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Syndic Literary Journal

Watching and Waiting

By LeRoy Chatfield

I heard second hand the wife of a longtime friend and colleague was in hospice care.  I called to talk with him about whether this was true or not. Yes, he answered in a subdued voice full of resignation and anguish; we discussed it and she decided this week it was time for hospice care.  

How are you doing, I asked? LeRoy, this is where we’re at: we’re here, watching and waiting!

Watching and waiting. These past few days I have been thinking about their situation: watching and waiting.

Truthfully, watching and waiting is a good description of my old age. Watching and waiting for the first sign of dementia, or the fever that bespeaks infection, or the advent of chronic pain that will drive me to serious drug relief that is certain death.

 Looking full square into the eyes of my old age, I have no future to speak of, and certainly no future to plan with. Except for the occasional travel to visit family, keeping abreast of the horrific daily news about the Pandemic, and our country’s drift to fascism,   puttering with my literary publishing – Syndic Literary Journal and Easy Essays –   my life is drifting to its final conclusion.  While not too many years ago,  I used to keep half a dozen project balls in the air, now I am reduced to barely one.

I take my daily three-mile walk with Fergus – some days more, some days less – but I am faithful about the walk, and besides, Fergus wouldn’t let up on me if I wasn’t.

 I have daily chores: emptying the dishwasher, making the morning coffee with my special 3-filtered process,  feeding Fergus his breakfast treats,  light duty garden care including picking up the dog dirt and  feeding my  Koi,  then in the late afternoon or early evening, I prepare  the hors d’oeurves and pour the drinks for our daily cocktail hour. Nothing too strenuous here, but as my daughters are wont to say: it is age appropriate, and so it seems to me for an eighty-six year old man.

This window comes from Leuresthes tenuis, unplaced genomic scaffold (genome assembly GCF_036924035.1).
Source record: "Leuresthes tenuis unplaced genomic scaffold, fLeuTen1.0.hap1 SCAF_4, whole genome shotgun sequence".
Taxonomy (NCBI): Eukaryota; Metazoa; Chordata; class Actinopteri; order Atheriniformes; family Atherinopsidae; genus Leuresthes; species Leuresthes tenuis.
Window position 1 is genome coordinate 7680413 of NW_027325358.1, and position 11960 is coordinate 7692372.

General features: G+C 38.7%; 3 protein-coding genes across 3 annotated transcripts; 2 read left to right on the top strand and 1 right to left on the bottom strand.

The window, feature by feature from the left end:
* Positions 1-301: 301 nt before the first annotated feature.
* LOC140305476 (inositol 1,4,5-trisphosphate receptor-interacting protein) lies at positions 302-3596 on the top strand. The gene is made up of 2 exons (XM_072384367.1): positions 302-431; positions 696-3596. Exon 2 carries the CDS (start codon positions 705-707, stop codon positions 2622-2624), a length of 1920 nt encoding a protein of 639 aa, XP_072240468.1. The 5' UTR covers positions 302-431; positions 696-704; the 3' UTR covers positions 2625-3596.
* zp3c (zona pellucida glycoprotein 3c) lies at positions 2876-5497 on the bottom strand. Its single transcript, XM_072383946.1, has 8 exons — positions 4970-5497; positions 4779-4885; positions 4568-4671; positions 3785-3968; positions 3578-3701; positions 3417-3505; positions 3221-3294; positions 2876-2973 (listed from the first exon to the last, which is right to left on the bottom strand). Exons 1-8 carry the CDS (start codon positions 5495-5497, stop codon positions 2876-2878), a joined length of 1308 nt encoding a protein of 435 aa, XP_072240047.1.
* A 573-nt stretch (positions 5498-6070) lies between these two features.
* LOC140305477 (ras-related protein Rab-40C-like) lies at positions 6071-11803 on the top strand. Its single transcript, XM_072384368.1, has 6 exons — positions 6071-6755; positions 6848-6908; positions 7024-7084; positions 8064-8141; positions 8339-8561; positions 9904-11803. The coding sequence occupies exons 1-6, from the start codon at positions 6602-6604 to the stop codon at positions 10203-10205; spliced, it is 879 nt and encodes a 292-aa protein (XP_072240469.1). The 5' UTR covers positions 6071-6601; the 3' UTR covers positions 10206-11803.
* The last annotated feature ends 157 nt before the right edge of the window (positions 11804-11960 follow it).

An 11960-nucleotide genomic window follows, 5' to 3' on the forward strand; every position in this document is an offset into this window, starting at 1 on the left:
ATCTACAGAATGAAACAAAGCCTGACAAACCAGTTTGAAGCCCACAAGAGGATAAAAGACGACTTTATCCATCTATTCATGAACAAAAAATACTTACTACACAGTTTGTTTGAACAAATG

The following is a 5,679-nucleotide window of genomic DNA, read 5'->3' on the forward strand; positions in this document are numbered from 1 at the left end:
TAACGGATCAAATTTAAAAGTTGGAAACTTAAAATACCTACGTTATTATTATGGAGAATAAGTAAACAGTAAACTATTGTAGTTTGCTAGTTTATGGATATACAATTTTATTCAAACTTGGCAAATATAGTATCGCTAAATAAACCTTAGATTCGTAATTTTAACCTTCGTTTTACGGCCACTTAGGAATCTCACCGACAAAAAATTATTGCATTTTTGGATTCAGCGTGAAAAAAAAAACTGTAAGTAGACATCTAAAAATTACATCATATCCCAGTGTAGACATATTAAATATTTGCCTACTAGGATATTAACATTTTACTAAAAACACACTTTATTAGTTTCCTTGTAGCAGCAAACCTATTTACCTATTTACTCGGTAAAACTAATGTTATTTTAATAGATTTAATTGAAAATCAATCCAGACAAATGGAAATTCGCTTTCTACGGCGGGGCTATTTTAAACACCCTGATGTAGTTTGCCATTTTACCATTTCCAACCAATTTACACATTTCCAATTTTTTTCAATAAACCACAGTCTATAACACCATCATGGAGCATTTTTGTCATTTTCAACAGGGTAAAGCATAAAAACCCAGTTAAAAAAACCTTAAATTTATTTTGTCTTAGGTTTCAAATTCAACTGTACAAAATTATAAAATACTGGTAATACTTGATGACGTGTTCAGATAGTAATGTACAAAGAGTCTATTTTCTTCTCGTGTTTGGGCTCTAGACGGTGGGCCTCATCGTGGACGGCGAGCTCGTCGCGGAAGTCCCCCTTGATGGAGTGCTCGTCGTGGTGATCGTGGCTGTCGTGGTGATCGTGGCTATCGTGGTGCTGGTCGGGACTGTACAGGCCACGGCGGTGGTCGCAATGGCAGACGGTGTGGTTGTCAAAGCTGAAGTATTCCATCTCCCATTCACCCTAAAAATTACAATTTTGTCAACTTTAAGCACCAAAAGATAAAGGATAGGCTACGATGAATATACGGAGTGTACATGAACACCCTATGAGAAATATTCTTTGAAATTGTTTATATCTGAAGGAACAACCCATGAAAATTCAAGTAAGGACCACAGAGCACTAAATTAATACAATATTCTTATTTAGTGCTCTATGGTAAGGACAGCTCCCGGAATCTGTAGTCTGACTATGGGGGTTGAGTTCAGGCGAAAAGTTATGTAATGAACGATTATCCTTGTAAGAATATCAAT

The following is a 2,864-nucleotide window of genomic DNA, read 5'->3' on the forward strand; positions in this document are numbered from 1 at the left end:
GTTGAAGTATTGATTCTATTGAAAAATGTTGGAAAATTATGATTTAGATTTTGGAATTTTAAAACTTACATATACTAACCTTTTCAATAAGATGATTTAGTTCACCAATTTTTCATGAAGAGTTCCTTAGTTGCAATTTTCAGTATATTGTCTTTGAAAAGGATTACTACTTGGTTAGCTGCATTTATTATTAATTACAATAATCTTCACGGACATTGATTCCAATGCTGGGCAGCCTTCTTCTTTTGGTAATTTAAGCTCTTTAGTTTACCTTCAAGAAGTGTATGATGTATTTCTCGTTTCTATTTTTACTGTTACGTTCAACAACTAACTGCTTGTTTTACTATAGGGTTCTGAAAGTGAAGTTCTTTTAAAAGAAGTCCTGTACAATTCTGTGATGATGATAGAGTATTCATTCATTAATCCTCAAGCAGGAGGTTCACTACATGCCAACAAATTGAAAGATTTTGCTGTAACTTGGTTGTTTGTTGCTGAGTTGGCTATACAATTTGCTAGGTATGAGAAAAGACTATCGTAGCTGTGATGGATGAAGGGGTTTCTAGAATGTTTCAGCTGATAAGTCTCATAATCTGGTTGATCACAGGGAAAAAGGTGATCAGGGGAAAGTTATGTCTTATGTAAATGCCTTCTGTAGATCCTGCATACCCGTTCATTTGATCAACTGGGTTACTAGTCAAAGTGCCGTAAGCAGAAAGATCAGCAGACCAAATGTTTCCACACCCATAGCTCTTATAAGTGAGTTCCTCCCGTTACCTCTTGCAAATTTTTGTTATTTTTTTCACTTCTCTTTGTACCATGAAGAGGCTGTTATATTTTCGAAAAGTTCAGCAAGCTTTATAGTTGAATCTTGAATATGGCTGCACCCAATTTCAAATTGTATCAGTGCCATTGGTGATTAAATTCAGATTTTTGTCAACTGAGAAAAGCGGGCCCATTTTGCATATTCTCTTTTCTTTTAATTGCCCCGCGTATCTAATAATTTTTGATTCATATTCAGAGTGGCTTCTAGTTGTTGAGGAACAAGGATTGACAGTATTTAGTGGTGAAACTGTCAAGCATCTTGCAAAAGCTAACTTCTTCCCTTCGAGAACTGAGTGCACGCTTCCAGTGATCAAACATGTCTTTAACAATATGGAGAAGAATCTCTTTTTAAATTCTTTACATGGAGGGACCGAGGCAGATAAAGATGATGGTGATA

It took me several years to realize that my  life status had forever changed: I had become an old man! I was not in a state of denial or trying to pretend otherwise, but I was slow to recognize the change or even to focus on it. 

Two things happened.  Beginning in my early 70’s, I was often addressed by store clerks as “young man”. Of course I was not young, I knew that much, but I believed their friendly greeting was a short-handed way of saying: not to worry, you are not too old. By the mid-70s I began to be addressed as “Sir” – especially by males or by “Hon” – especially by middle aged females.  This was a marked change.  “Sir” is a culturally ingrained greeting of respect reserved for someone older than your grandfather and “Hon” was a female greeting of affection and a compliment that means: you are old but you still look pretty good for your age.

But what finally pushed me over the cliff of old age were the family photos taken at various holiday and family birthday gatherings.  When I looked at  myself in those photos I said to myself: who is that old man?  Can that be me?  And it only got worse with each succeeding year! It was me! I had become an old man.

Which reminds me!  Did I tell you about my 20-year old sure-fire method of brewing a great tasting cup of coffee? 







Compiled/Published by LeRoy Chatfield
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